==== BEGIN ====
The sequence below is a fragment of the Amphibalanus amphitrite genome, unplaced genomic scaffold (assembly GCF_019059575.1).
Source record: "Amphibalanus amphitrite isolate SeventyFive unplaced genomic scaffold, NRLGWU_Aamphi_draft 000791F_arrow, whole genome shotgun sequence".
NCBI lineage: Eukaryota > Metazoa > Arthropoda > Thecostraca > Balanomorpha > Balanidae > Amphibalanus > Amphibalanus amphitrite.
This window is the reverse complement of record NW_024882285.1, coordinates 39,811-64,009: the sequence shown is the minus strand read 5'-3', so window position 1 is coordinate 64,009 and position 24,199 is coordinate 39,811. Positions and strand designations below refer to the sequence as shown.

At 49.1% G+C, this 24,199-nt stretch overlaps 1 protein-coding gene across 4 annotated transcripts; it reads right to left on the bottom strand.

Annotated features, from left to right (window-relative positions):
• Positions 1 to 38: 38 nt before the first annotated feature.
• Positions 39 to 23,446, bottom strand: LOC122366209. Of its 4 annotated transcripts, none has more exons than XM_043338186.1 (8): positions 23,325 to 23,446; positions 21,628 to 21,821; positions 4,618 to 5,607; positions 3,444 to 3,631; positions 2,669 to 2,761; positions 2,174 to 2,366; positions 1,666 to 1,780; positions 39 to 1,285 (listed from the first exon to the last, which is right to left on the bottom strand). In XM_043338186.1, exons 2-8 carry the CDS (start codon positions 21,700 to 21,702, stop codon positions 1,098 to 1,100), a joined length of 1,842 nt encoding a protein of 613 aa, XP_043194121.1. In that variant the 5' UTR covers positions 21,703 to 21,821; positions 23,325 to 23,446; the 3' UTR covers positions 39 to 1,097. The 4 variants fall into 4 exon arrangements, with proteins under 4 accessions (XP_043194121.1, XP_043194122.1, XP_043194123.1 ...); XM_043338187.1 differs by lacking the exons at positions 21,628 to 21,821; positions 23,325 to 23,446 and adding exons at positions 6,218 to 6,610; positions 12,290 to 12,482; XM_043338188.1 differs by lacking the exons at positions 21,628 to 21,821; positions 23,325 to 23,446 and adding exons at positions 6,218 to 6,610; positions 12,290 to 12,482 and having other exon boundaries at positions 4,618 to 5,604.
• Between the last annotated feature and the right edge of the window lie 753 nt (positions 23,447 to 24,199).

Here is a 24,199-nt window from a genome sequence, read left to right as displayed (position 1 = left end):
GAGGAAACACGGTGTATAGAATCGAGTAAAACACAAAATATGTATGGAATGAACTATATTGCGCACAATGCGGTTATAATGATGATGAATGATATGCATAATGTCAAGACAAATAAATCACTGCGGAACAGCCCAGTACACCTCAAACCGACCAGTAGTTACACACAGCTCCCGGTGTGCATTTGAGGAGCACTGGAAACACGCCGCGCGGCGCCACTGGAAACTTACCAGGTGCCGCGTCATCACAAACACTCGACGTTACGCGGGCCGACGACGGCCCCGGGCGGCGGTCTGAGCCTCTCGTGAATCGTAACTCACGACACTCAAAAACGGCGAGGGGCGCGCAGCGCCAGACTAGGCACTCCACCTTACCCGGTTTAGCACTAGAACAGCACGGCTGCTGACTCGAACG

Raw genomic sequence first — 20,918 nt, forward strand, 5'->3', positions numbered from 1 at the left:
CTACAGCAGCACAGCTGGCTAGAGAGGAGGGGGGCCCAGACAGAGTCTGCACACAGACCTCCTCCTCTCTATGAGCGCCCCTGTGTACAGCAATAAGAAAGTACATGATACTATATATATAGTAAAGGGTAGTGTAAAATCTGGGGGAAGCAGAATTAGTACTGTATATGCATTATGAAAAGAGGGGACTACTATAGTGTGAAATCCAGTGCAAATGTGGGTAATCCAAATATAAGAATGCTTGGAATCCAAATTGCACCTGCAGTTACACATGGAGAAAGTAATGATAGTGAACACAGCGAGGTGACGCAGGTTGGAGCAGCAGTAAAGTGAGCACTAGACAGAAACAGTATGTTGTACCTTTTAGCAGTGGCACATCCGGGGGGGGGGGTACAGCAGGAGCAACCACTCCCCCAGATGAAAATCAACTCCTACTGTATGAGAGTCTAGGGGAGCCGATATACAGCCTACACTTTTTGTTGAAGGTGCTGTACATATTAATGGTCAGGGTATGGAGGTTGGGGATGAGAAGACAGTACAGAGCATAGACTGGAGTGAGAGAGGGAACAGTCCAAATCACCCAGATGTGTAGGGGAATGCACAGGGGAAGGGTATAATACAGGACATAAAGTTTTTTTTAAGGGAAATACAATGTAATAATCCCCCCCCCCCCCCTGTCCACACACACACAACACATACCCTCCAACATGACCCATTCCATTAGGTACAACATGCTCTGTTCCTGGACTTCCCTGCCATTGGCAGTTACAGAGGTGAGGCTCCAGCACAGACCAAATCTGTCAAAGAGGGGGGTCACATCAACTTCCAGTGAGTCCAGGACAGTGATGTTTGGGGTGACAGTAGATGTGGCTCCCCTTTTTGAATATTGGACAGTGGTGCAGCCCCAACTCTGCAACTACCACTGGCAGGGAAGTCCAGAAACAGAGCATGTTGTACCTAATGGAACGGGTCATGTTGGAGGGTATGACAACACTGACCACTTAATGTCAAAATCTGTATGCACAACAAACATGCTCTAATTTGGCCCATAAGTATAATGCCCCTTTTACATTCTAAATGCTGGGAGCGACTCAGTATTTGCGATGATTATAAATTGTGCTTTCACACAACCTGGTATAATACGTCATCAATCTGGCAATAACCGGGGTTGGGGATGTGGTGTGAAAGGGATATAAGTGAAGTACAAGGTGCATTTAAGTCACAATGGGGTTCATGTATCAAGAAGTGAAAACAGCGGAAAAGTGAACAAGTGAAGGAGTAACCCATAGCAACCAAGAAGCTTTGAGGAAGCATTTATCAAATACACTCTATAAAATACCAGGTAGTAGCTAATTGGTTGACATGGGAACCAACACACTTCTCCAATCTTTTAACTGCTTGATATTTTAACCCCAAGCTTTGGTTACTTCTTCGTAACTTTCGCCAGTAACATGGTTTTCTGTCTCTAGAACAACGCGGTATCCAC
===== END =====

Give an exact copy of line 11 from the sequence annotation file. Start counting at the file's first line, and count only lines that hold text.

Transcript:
GAGGAAACACGGTGTATAGAATCGAGTAAAACACAAAATATGTATGGAATGAACTATATTGCGCACAATGCGGTTATAATGATGATGAATGATATGCATAATGTCAAGACAAATAAATCACTGCGGAACAGCCCAGTACACCTCAAACCGACCAGTAGTTACACACAGCTCCCGGTGTGCATTTGAGGAGCACTGGAAACACGCCGCGCGGCGCCACTGGAAACTTACCAGGTGCCGCGTCATCACAAACACTCGACGTTACGCGGGCCGACGACGGCCCCGGGCGGCGGTCTGAGCCTCTCGTGAATCGTAACTCACGACACTCAAAAACGGCGAGGGGCGCGCAGCGCCAGACTAGGCACTCCACCTTACCCGGTTTAGCACTAGAACAGCACGGCTGCTGACTCGAACG